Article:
Eternal Sunshine of the Spotless Mind Michel Gondry

Eternal Sunshine of the Spotless Mind Michel Gondry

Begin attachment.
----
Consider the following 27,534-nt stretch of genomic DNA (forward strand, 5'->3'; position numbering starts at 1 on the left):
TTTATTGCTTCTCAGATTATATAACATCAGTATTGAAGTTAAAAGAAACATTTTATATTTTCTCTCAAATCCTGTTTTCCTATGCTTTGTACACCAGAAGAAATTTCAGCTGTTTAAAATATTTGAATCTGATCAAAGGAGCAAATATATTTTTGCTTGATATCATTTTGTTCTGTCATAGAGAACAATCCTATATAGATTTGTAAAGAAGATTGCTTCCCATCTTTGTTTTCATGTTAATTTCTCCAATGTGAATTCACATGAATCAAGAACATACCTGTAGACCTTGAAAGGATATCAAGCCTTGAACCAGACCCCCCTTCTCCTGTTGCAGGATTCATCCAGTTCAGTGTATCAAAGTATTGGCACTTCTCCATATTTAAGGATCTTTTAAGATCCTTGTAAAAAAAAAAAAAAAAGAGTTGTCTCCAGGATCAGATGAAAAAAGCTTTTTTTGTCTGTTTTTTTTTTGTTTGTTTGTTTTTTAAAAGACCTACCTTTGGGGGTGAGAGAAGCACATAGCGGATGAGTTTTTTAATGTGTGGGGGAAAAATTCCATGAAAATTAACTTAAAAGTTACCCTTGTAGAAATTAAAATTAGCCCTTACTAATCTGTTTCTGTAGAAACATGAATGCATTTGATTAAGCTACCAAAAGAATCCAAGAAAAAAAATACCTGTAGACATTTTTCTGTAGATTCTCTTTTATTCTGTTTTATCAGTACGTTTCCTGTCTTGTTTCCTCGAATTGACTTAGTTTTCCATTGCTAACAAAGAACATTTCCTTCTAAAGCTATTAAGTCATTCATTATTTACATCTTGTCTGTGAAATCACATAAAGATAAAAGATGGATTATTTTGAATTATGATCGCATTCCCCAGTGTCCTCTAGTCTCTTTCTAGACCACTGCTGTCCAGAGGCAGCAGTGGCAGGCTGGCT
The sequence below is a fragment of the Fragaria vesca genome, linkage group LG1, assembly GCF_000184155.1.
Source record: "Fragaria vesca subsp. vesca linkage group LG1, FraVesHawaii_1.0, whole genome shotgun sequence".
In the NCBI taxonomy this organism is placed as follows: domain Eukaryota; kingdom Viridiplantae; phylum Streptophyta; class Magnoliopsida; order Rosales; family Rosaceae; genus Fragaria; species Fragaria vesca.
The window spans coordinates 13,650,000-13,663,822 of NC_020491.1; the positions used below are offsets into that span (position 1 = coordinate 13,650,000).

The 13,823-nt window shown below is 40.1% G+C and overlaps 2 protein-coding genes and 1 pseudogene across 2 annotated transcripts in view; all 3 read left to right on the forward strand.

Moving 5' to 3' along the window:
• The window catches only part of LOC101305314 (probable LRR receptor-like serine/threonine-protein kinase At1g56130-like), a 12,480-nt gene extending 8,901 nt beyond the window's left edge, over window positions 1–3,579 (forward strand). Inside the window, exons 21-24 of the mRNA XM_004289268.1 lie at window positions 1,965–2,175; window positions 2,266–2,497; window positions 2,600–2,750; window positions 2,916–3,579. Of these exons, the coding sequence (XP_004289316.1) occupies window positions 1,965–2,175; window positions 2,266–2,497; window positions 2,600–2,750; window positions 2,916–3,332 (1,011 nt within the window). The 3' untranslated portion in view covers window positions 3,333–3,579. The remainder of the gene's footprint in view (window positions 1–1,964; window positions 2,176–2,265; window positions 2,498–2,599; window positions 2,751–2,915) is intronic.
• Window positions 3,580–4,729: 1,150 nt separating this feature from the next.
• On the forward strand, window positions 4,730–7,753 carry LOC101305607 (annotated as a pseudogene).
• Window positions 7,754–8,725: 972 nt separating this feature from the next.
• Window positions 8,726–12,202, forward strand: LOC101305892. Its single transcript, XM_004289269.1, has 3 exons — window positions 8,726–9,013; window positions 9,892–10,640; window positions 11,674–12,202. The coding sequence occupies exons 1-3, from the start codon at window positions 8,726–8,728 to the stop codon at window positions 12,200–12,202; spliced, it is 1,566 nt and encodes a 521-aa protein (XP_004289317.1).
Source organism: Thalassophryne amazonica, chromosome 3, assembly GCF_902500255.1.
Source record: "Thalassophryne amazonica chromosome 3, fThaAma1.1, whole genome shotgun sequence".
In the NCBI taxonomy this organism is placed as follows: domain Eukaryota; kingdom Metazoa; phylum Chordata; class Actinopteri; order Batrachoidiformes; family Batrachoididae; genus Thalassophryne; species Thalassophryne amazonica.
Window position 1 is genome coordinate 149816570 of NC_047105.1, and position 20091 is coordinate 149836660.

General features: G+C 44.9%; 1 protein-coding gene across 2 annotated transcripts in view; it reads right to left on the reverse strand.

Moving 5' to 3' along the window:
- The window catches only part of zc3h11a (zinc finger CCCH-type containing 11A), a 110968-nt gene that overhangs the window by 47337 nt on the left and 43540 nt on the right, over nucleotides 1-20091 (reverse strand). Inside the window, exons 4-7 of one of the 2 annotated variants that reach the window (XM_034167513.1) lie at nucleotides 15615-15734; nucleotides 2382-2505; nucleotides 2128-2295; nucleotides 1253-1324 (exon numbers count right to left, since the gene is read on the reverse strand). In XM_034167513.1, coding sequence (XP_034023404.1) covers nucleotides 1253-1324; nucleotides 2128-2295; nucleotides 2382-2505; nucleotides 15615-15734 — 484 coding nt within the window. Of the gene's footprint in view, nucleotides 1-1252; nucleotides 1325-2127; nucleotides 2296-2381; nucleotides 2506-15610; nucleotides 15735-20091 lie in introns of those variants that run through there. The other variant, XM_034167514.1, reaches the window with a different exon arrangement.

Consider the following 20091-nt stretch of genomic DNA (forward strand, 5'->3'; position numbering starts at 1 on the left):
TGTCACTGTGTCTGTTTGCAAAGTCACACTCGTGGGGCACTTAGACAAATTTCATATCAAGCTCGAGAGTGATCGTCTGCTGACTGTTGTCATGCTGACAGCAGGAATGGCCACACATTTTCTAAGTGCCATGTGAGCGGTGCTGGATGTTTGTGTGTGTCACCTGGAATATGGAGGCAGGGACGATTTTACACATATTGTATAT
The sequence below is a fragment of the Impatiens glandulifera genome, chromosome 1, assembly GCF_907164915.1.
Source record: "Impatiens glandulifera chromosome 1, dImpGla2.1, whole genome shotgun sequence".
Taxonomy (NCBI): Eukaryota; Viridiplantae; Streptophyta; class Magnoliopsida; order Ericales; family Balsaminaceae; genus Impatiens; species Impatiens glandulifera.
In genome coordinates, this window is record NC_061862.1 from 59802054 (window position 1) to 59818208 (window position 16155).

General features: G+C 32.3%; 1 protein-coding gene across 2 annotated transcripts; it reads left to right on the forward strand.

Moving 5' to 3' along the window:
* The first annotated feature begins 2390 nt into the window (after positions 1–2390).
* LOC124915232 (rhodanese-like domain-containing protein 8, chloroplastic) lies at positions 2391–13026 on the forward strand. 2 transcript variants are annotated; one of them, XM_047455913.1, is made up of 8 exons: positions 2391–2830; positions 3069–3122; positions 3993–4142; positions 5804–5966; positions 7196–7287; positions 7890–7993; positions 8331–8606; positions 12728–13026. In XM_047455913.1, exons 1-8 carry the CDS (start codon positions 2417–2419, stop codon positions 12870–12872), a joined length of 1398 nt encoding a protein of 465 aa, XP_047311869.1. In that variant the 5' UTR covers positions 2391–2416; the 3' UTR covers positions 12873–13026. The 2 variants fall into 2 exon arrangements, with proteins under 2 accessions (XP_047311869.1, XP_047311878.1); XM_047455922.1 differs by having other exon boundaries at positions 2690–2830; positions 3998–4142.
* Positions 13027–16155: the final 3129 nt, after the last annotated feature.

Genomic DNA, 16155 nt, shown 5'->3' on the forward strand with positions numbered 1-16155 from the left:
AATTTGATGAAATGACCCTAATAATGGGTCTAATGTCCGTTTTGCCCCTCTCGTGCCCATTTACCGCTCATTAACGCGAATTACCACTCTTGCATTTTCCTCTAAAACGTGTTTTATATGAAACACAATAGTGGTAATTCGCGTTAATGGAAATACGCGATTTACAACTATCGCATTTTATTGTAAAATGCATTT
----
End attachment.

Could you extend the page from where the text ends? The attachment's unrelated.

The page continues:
Now is finally the time for this brilliant merging of talent to find the appreciative audience that was its due but not its fate upon its initial theatrical release. And like other successful films based on scripts by Charlie Kaufman — his collaborations with director Spike Jonze, Being John Malkovich and Adaptation — Eternal Sunshine benefits immensely from repeat viewing, when the onion-y layers of his storytelling can be truly savoured. Eternal Sunshine opens with a love story turned sour between Joel (a truly not annoying Jim Carrey) and Clementine (a much welcome return by Kate Winslet), who've suffered through two years of relationship struggle and bitterness only to arrive at the familiar conclusion of the romantically destroyed: I would have been better off without them in my life at all. When Joel discovers that Clementine has had him erased from her memory completely, he decides to do the same and goes to the inventor of the process, Dr. Howard Mierzwiak (Tom Wilkinson). That night, two technicians and a girlfriend (Mark Ruffalo, Elijah Wood, Kirsten Dunst) arrive at Joel's apartment while he sleeps to remove Clementine once and for all. But somewhere on the backtrack between "I hate you" and the first blush of attraction, Joel decides that love — for all its craziness — isn't something to turn your back on, and thus begins an incredible surrealistic chase scene through Joel's memory as he tries to save a small piece of Clementine for himself. Acclaimed video director Gondry gets a second swing at a Kaufman script here, having whiffed on Human Nature, and it's a towering shot of confident and imaginative filmmaking. His ability to make an insane journey of the mind both subconscious and coherent is what hangs Eternal Sunshine together, giving Carrey and Winslet the freedom to explore the range of human relationships in most unusual ways. As DVDs go, this is fairly typical studio fare: the "making of" is perfunctory, and while there are moments of delight in an interview between Carrey and Gondry, it's by no means deep. Deleted scenes and the complete Lacuna infomercial are good for the geeks, but a co-commentary between Gondry and Kaufman is surprisingly snooze-worthy. But the film? Worth watching again, right now. Plus: Polyphonic Spree video. (Focus/Alliance Atlantis)